Fury over $165 million in bonuses paid to executives at AIG mounted Wednesday as Congress grilled the firm's CEO and President Obama vowed to do "everything we can" to get the money back.
"Washington's all in a tizzy and everybody's pointing fingers," Obama said at a town hall meeting in Costa Mesa, Calif., attended by thousands. "I know a lot of you are outraged about this. Rightfully so."
AIG CEO Edward Liddy was lambasted on Capitol Hill even though he joined the company after the bonus plan was put in place. He told a House subcommittee in Washington that AIG has "heard the American people loudly and clearly" and some executives will return their entire bonus.
New York Attorney General Andrew Cuomo says 73 employees got bonuses of at least $1 million at AIG, which has received $170 billion in taxpayer bailout funds. The Obama administration paid out $30 billion to AIG a few weeks ago.
Republicans assailed Democrats for protecting the bonuses in the recently-passed stimulus bill. Iowa Sen. Chuck Grassley, top Republican on the Finance Committee, said the provision was "written behind closed doors" by Democratic leaders who refused Republican input. Democratic Sen. Chris Dodd of Connecticut, told CNN he added it at the suggestion of Treasury Department officials whom he did not identify.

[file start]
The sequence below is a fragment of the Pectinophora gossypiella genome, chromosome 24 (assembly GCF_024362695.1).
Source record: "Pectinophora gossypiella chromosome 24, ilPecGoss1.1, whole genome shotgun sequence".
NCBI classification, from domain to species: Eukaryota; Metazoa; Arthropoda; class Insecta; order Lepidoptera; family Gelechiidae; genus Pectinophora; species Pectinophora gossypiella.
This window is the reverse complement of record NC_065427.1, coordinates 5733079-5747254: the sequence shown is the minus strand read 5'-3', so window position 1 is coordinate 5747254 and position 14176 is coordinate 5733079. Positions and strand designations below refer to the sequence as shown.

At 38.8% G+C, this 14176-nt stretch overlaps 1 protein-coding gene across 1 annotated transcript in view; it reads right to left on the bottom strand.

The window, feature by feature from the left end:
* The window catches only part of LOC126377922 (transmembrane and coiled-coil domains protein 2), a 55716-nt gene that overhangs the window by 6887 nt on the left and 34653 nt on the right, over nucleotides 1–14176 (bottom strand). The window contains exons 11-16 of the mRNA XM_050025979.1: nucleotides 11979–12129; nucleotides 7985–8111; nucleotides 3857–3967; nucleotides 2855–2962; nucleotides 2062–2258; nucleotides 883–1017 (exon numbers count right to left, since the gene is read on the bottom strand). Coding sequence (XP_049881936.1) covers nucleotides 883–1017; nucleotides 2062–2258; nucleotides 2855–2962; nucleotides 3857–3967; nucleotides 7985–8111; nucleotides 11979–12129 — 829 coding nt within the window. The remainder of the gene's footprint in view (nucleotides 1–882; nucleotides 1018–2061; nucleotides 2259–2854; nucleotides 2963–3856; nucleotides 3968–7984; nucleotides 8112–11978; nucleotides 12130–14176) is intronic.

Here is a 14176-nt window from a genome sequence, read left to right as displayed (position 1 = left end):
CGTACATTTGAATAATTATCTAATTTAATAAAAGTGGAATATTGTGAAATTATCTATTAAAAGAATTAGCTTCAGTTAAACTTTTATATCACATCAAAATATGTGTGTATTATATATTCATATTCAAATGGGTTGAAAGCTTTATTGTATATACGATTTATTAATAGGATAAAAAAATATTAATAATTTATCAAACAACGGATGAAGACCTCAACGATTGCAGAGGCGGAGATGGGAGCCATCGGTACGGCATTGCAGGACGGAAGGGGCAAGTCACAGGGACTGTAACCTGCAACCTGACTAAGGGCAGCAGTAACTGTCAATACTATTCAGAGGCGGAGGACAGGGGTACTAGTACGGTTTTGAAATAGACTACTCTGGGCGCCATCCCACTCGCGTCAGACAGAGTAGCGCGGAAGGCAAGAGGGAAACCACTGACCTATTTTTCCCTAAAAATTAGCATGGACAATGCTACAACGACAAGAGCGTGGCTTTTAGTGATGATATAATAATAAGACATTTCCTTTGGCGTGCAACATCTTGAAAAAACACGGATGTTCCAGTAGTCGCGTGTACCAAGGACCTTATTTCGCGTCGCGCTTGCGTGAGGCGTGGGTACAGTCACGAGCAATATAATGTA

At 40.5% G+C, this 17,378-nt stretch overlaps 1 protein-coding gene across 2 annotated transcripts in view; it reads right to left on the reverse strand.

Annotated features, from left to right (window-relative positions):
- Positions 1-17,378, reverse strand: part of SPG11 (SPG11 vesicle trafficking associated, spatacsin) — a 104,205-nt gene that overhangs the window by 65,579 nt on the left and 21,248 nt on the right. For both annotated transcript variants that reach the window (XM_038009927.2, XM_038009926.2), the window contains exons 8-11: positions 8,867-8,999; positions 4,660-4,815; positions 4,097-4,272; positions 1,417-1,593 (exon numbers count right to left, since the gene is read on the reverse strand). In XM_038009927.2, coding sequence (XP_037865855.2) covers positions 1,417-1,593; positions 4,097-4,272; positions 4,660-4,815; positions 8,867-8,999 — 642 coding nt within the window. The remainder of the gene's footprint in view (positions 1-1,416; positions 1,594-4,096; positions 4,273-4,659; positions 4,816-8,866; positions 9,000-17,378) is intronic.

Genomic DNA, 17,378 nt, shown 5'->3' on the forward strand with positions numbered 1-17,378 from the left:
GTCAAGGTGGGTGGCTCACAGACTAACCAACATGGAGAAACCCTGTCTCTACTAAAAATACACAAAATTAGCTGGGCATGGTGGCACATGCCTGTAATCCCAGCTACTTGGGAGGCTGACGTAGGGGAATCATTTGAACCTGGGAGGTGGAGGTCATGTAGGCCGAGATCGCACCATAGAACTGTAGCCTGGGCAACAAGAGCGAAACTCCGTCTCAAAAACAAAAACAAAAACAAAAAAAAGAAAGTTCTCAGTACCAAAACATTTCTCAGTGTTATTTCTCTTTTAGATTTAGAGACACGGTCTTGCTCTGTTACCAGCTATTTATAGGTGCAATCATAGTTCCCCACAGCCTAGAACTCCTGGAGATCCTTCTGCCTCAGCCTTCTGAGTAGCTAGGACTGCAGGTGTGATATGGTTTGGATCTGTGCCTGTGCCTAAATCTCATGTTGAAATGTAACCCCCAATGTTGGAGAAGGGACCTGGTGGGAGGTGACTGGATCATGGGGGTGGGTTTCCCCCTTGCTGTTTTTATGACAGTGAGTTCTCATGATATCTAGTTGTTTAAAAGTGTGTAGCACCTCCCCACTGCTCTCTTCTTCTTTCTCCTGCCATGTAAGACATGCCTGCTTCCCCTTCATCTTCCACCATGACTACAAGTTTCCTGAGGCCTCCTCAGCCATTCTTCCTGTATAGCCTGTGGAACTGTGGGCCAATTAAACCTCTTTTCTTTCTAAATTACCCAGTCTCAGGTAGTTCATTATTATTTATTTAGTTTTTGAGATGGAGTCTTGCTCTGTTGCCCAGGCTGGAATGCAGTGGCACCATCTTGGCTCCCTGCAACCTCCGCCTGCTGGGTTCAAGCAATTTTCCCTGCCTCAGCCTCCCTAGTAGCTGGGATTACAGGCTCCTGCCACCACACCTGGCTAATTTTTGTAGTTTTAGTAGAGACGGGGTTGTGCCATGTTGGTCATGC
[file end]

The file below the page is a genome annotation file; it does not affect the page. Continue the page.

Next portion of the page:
Before leaving for California, Obama defended Treasury Secretary Timothy Geithner.
"He is making all the right moves in terms of playing a bad hand," he said.
Liddy said the bonuses were paid to retain employees needed to help dismantle the insurance giant's financial products division. Rep. Paul Kanjorski, D-Pa., chided Liddy, who came out of retirement to work at AIG for $1 a year, for letting the flap imperil support for funds to prevent a "depression."
The House might vote today on legislation that would tax away 90% of extra pay at bailed-out companies. Mortgage finance giants Fannie Mae and Freddie Mac said they also plan to pay bonuses this year.
Obama was asked about job losses, education and illegal immigration at the town-hall meeting and assured his audience that better times lie ahead.
Contributing: William M. Welch in Costa Mesa, Barbara Hagenbaugh in Washington and Pallavi Gogoi in New York.